#2 – Myth: More pollution is generated manufacturing solar panels than can ever be offset by solar energy.
Carbon dioxide is not a pollutant… in naturally occurring amounts. Millennia of evolution have formed a delicate balance between CO2 naturally emitted (by natural forces such as volcanoes) and CO2 naturally consumed (by trees and other plants, for example). What Mother Nature doesn’t account for is oil and coal extracted from a dormant existence within the earth, to be combusted in coal-fired power plants and released through toxic automobile exhausts.
Plus, there are the billions of acres of deforested land that once absorbed much of that CO2. Estimates of man-made CO2 emissions from deforestation (logging or slash-and-burn) range from 12 to 25% of the total. Compounding the issue is the fact that plant life extracts CO2 from the atmosphere and inserts oxygen. A burnt or logged tree no longer processes carbon dioxide, but rather emits the CO2 it once absorbed. According to the Food and Agriculture Organization (FAO) of the United Nations, some 13 million hectares of forest are lost each year (2006 numbers). 1.6 billion tons (1.45 billion metric tons) of greenhouse gases are released into the atmosphere each year through deforestation.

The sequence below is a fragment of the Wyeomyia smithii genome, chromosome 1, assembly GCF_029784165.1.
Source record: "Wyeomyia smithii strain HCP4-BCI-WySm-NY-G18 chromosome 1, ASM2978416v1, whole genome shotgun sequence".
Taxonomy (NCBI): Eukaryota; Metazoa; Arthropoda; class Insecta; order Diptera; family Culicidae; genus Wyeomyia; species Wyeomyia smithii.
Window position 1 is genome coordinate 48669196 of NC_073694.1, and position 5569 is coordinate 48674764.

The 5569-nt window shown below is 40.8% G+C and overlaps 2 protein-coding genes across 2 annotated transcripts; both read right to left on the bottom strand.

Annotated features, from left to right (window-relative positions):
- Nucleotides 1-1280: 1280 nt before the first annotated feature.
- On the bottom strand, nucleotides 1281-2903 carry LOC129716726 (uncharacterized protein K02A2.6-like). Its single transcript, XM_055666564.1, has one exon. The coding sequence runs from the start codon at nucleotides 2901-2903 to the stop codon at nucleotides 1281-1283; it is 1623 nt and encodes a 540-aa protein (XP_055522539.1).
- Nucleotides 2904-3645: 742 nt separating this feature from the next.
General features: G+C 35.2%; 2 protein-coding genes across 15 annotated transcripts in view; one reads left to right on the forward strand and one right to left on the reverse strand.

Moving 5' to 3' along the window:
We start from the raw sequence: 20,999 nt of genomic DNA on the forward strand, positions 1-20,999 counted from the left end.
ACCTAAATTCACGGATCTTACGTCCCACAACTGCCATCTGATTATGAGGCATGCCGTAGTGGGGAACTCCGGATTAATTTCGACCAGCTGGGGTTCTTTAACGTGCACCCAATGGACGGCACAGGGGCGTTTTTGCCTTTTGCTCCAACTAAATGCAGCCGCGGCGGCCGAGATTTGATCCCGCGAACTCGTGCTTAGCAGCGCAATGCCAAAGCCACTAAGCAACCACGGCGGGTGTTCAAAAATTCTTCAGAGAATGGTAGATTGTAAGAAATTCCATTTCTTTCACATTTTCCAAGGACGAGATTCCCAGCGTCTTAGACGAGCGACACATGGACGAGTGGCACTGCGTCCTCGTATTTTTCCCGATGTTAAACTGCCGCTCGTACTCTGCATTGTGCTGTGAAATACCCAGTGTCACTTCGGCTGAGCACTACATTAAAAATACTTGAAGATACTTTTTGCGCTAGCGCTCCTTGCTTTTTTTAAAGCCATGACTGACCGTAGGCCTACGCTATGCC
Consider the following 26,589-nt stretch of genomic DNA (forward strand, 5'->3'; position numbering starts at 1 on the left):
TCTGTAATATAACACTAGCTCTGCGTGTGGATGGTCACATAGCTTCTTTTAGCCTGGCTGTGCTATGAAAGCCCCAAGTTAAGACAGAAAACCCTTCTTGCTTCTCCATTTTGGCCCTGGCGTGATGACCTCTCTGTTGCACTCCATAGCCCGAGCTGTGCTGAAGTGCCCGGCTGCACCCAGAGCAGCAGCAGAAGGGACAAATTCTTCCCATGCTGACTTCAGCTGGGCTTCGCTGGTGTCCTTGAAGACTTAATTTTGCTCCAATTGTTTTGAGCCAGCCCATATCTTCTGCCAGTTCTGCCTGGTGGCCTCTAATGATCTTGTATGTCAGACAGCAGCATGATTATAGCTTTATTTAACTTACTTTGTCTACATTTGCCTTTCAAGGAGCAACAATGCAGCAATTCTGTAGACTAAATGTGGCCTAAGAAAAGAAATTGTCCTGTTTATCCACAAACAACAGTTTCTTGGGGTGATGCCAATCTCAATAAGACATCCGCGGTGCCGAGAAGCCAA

Now, let’s take volcanoes, which our debunker highlights for their sulfur dioxide emissions as part of diversionary tactic away from CO2. He discards volcanoes as “not a pollutant” due most likely to lack of any real argument against their dangerous effects in high concentrations. It is estimated that volcanoes release 130-230 million metric tons of CO2 into the atmosphere each year—just shy of 16% of the total emissions from deforestation alone. Volcanoes are hardly an arguing point for minimizing anthropogenic carbon dioxide emissions, as scientists have known for decades that they contribute immensely to toxic air quality.
Furthermore, choosing sulfur dioxide as a means to mitigate the pollutive effect of coal plants is misleading because, using limestone beds, sulfur can be removed from coal prior to combustion, thus greatly reducing the formation of sulfur dioxide. They have yet to develop a feasible way to capture carbon dioxide, hence the dismissive response of our debunker.